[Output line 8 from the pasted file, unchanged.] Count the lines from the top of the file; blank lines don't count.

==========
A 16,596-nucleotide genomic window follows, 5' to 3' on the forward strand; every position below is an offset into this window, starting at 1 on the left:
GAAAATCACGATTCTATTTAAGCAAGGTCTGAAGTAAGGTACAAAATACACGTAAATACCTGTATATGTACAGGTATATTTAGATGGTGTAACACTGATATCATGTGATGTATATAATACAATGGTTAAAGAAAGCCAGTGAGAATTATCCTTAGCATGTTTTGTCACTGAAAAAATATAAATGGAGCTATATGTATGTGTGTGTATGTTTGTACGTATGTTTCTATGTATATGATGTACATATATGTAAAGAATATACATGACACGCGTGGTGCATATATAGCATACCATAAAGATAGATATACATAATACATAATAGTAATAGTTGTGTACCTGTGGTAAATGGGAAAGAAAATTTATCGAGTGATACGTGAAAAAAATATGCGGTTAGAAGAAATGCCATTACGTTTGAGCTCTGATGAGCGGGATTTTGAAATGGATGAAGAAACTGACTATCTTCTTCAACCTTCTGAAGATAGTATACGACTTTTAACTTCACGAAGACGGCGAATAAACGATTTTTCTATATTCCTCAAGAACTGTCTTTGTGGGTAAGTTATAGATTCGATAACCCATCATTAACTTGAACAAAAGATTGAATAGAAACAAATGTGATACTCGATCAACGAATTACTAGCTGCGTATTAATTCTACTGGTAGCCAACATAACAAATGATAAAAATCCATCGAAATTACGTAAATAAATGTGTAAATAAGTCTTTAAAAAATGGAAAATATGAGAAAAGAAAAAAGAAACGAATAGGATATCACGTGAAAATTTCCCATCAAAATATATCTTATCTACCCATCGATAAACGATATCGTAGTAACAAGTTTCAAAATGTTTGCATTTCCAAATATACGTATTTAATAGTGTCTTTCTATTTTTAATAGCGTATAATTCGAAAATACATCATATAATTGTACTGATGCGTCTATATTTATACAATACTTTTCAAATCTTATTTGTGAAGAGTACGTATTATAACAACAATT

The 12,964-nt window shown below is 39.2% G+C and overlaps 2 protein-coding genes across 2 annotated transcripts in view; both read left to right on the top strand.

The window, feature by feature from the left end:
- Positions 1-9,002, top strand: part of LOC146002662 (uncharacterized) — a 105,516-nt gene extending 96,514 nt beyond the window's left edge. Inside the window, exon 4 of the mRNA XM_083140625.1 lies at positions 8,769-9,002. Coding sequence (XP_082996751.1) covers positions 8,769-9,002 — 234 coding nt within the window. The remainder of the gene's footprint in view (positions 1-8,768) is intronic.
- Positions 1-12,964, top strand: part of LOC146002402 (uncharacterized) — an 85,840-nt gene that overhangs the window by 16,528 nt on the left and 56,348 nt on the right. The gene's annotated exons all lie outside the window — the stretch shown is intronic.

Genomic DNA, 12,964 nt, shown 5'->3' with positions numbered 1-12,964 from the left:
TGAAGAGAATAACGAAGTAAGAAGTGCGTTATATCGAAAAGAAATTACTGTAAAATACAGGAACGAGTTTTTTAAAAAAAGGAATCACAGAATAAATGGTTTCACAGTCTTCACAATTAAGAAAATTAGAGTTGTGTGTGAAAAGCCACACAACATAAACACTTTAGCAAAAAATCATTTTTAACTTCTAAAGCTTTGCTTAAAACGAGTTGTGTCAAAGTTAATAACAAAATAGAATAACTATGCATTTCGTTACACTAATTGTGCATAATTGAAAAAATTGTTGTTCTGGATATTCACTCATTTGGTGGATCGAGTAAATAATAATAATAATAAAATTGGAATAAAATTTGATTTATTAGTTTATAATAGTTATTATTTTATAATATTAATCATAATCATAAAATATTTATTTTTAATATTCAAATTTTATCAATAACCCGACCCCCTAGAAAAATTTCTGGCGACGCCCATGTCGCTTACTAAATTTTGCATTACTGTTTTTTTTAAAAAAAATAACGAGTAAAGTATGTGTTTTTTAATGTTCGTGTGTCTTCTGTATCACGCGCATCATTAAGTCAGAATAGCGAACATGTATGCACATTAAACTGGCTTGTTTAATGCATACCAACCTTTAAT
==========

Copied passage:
TGAAGAGAATAACGAAGTAAGAAGTGCGTTATATCGAAAAGAAATTACTGTAAAATACAGGAACGAGTTTTTTAAAAAAAGGAATCACAGAATAAATGGTTTCACAGTCTTCACAATTAAGAAAATTAGAGTTGTGTGTGAAAAGCCACACAACATAAACACTTTAGCAAAAAATCATTTTTAACTTCTAAAGCTTTGCTTAAAACGAGTTGTGTCAAAGTTAATAACAAAATAGAATAACTATGCATTTCGTTACACTAATTGTGCATAATTGAAAAAATTGTTGTTCTGGATATTCACTCATTTGGTGGATCGAGTAAATAATAATAATAATAAAATTGGAATAAAATTTGATTTATTAGTTTATAATAGTTATTATTTTATAATATTAATCATAATCATAAAATATTTATTTTTAATATTCAAATTTTATCAATAACCCGACCCCCTAGAAAAATTTCTGGCGACGCCCATGTCGCTTACTAAATTTTGCATTACTGTTTTTTTTAAAAAAAATAACGAGTAAAGTATGTGTTTTTTAATGTTCGTGTGTCTTCTGTATCACGCGCATCATTAAGTCAGAATAGCGAACATGTATGCACATTAAACTGGCTTGTTTAATGCATACCAACCTTTAAT